Have you ever had something that “everyone” told you to try and you kept putting it off? Maybe because you thought it was dumb, or unnecessary, or that your way worked just fine. But then you finally gave in and tried it, and you were like…WHOA…where has this been all my life? Yeah. That. Here are five things people put off trying or doing. You’ll kick yourself once you realize what you’ve been missing.
Those of us in the US know this as rubbing alcohol. We can get 70% or 91% isopropyl alcohol at any pharmacy or drugstore, and most of us have a bottle in our bathroom cabinet. But outside the US, rubbing alcohol is not used, and the idea of pouring alcohol onto our skin when we get a cut seems barbaric and horrendous. This means that you have to order isopropyl alcohol online, sometimes through chemical suppliers. That seems like a total pain in the neck, so you put it off. Others tell you to use “medical spirits” instead. But it’s not the same. So you ignore the whole thing and put it off thinking you’ll do it “someday.”
Isopropyl alcohol is invaluable because it dissolves polymer clay, varnish, and alcohol ink. It is relatively harmless (all alcohol is toxic…yes, even vodka), evaporates quickly, doesn’t leave a residue, and doesn’t have a lingering odor.
You can use it to:
- clean your tools
- clean your workbench
- clean alcohol ink or paint off your work surface
- to dilute alcohol inks (instead of blending solution)
- in a water brush with alcohol ink
- on a Q-tip to smooth polymer before baking
- remove sticky varnish
- soak dried paint/varnish from a brush
- wipe polymer before painting to increase adhesion
- as part of really nifty surface techniques: play around and try things!
Sanding and Buffing
While not everyone wants their pieces to have a super glassy and high gloss shine, most everyone wants their pieces to look finished and polished. People will tell you that the best way to do this is to sand and buff. But that seems too much like work (spoiler: it shouldn’t be hard work), so you try coating things with a varnish. But that goes sticky or gets brush strokes. So you try resin, but then you get bubbles, or it pulls away from the edges, and you realize it’s not actually all that smooth. So you give up and always feel a bit guilty that your work isn’t as lovely as it could be.
Go back to sanding and buffing. Trust me on this. It’s only hard work if you’re doing it wrong. And most of the advice given out there is way too complicated and hard (that bit about going through all the grits…yeah that). Don’t spend another penny on sealers, glazes, resins, or other shortcuts until you invest in understanding the fundamentals of finishing your piece well. My 120-page Sanding and Buffing eBook does just that.
Using Colored Clay Instead of Painting
People often come to polymer clay with the intention of making a small figurine that resembles a cartoon character with large, solid areas of a single color. Perhaps because classical sculptors use white, gray, or flesh-colored clay and then paint their creations afterward, these newbies assume that’s the best way forward.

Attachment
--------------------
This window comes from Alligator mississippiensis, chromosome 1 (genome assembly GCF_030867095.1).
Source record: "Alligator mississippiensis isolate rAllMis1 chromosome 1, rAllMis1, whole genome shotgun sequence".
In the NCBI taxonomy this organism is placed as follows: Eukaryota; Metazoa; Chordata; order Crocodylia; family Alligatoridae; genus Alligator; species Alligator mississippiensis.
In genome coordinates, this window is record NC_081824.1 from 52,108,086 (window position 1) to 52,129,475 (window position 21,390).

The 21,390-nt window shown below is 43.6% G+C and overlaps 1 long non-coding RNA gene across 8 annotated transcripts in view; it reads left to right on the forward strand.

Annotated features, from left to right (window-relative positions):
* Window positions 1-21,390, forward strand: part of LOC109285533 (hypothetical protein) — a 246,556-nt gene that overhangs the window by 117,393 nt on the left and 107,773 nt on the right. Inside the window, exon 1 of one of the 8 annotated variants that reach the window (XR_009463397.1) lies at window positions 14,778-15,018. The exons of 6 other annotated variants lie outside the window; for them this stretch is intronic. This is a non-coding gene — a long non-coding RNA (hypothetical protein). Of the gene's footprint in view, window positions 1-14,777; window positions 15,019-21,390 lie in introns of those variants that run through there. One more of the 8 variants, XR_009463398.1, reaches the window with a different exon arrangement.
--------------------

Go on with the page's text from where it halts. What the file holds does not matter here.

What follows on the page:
But there are problems with doing that. Painting is a very different skill from sculpting, and you’re ramping up the effort (and risk) by asking yourself to take on a second skillset (painting). Painting tiny sculptures is quite tricky, even for a pro. Many high coverage paints usually used for model painting will be sticky on polymer clay, and craft paints give quite poor coverage, leading to many coats and some serious gloppiness. (Hey, it’s a word.) And then, do you add varnish over the paint? That introduces a whole new layer of complexity. Now add in peeling paint, and a simple project becomes a disaster.
Instead, use colored clay to make all the parts. Yes, it means you have to buy lots of individual colors. But remember that you can mix colors to create new ones. The colored clay is stronger than the white stuff, too, and any mysterious breakage problems will likely be solved as well. And while we’re on the topic, you don’t need to add any glaze or sealer to your creation. Polymer clay is vinyl and perfectly strong, durable, and waterproof just as it is. If you want it shinier, see above…sanding and buffing is your friend.
Speaking of breakage, did you know that breakage is almost always a baking issue? Pros know this and nearly always bake their items for 45 minutes to an hour (or even longer). And yet, discussion of this topic in groups still meets great resistance with people swearing up and down that baking longer makes brittle items or causes burning. Nope. Trust us on this. Get your oven’s temperature correct first, and then bake longer. Learn more about baking polymer clay here. And if you’re tempted to believe that baking at a lower temperature is the right way to go to prevent browning, read this article to understand THAT myth.
For many years, every time I heard of someone using deli sheets, I rolled my eyes and thought they were just fan-girl crazy, and I was just fine with my plastic wrap. And then someone gave me a box….and…the world CHANGED. Get yo’self some deli sheets!!
Plastic deli sheets are perfect for wrapping odd bits of clay, storing sheets or veneers, covering areas of clay, laying down before smoothing seams, separating things, making rounded edges with cutters, setting a sheet down, so it doesn’t stick to anything, and much more. This is the type to get: Plastic Poly Deli Sheets or here’s another one. A box will last forever because you can re-use each sheet many times.
What Do YOU Resist?
Is there anything that you resisted trying for a long time and then found that it changed the game? Tell me about it in the comments. I’ll bet I’m not the only one on this!!
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